dwking31

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  1. 1. Preston plays Harold Hill and Toddy as more of the common man. It was rare in earlier musicals for the male lead to be a common man-frequently they were stars, gamblers or other special types. Here we have a salesman and a garden variety nightclub singer, both of whom were played in an understated fashion. 2. In both clips, Preston moves about with ease. There is a natural flow to his movements. Even when he ducks the punch in the clip from Victor/Victoria, he does it fluidly. 3. I have only seen him in two non-musicals: Reap the Wild Wind and The Last Starfighter. He is not the star of either movie. However, that amazing voice never goes unnoticed.
  2. I have always viewed this film as a fantasy of sorts, a deliberately stylized version of what Americans viewed as the Parisian way of life in the post WWII era. I suspect that the ballet sequence at the end of this film inspired the "Broadway Melody" fantasy sequence in Singing In The Rain the following year with Kelly and Cyd Charisse. Gene Kelly had a certain charm, or charisma if you will, that made his characters likeable, no matter how much the writers tried to make them otherwise. If you think Jerry Mulligan acts unlikeable in this clip, try him as E.K. Hornbeck (a fictionalized H.L. Mencken) in Inherit The Wind. No matter what, that charm always works.
  3. 1. The pre-dance movements are asynchronous, as Kelly remains rather stationary while O'Connor moves around, first to the professor's side, then behind him. Kelly plays is straight while O'Connor is a smart aleck (which is the role I play in real life). All of this leads to the dance sequence, which is so very synchronous that at times, you are seeing four arms and four legs moving together as a unit. 2. At first the professor thinks he's part of the action. He seems to preen a little as O'Connor and Kelly pretend to take the elocution lesson seriously. As they untie his tie and begin to dance and lead him around, the professor looks a little worried. Finally he looks defeated, before the lampshade covers his head. 3. The elocutionist is a stereotypical representation of the 1950s professor. In one word, an egghead. Kelly is a leading man, playing a leading man with all of the characteristics that accompany a leading man. O'Connor is in between. A smart aleck, class clown type, who keeps himself important by making others laugh.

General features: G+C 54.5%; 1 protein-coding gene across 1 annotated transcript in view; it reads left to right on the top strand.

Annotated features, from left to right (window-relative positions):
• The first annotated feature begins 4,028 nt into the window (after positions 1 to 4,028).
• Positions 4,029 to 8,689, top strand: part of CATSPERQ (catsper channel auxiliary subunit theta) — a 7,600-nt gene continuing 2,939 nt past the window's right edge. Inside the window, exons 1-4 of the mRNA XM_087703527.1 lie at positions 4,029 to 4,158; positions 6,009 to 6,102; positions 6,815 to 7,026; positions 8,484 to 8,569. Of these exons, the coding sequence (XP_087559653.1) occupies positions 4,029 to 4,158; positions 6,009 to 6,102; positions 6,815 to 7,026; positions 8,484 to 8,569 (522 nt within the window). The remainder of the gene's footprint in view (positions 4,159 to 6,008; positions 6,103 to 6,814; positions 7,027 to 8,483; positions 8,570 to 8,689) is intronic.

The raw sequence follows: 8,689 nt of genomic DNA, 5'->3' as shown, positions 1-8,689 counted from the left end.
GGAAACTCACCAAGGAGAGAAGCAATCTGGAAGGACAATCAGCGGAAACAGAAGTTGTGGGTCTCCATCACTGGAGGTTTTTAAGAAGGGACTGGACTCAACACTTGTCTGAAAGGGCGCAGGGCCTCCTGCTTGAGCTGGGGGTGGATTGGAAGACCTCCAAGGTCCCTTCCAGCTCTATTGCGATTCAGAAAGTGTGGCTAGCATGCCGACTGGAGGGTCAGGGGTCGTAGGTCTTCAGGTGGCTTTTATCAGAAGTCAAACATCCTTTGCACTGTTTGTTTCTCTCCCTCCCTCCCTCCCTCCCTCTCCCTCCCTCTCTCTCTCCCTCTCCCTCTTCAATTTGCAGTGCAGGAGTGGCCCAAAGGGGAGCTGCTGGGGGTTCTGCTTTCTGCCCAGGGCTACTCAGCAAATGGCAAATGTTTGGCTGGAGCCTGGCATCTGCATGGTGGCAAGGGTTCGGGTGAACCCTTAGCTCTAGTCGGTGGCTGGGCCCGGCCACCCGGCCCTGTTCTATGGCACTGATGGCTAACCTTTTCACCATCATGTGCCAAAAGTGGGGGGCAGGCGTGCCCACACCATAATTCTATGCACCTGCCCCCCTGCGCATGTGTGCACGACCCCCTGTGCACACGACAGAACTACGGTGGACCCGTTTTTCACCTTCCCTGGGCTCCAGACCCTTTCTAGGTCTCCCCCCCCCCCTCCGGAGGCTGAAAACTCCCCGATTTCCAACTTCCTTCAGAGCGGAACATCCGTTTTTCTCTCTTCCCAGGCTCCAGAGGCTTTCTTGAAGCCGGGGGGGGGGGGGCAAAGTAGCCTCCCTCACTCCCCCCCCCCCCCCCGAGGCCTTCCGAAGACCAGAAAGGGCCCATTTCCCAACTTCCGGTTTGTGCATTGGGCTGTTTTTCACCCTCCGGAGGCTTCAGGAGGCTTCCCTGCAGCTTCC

4. 1. As the country moved past the need for strong women in the WWII era (think Rosie the Riveter), women's roles became softer and sweeter-except for Doris Day in Calamity Jane. Although the character evolves in the film from the tomboy to a strong but more feminine woman, as evidenced in the two clips, we still see Doris day as the equal to any man character. 2. In my opinion,much of Doris Day's career consisted of light but entertaining comedies, like Lullaby of Broadway which preceeded Calamity Jane and Pillow Talk, which followed years later. The one exception, where she played drama and played it brilliantly, was Hitchcock's The Man Who Knew Too Much. That and Calamity Jane were her best roles. 3. I'm not sure that anyone other than the bright, sunny Doris Day could have played Calamity Jane as well or as endearingly.
  5. 1. As others have said, the scene was very fluid, remarkably so because I suspect that Astaire had to restrain himself to keep his dancing in line with the others. I did notice that in the brief part where the dancing got more complicated, Levant went off screen, then came back to add his comedic routines to the action. 2. Astaire and Buchanan were in various shades of blue; Levant and Fabray were in gray. Nothing was glitzy or glamorous. 3. What came to mind was the way they moved together like a unit and also finished each others lines in the song.
  6. 1. The focus in the first part of the scene is on Petunia's face, which is highly expressive. It conveys a deep love for her husband, in spite of all his foibles. The dark background allows the viewer to focus on that face, without distraction. There are some minor sidelights-the one that caught my attention was where Little Joe rubs Petunia's hand as she's singing, signifying that he appreciates her love and shares it. When we move to the laundry scene, the song remains the same, Little Joe is watching in appreciation again, but the background is light. The whole scene projects the ideal that Petunia loves Little Joe in darkness and light. 2. I'm of the opinion that the scene would have been completely different if a child was involved. There was a palpable lightness in Petunia's singing, which I don't believe would have been present. A mother's love is a whole different and much deeper kind of love. 3. The 40s were not exactly prime-time for African-Americans, so having a movie that cast a positive viewpoint of African-Americans was an important start. The film also left us with the impression that life was the same for all races and ethnicities, a bold concept for its time.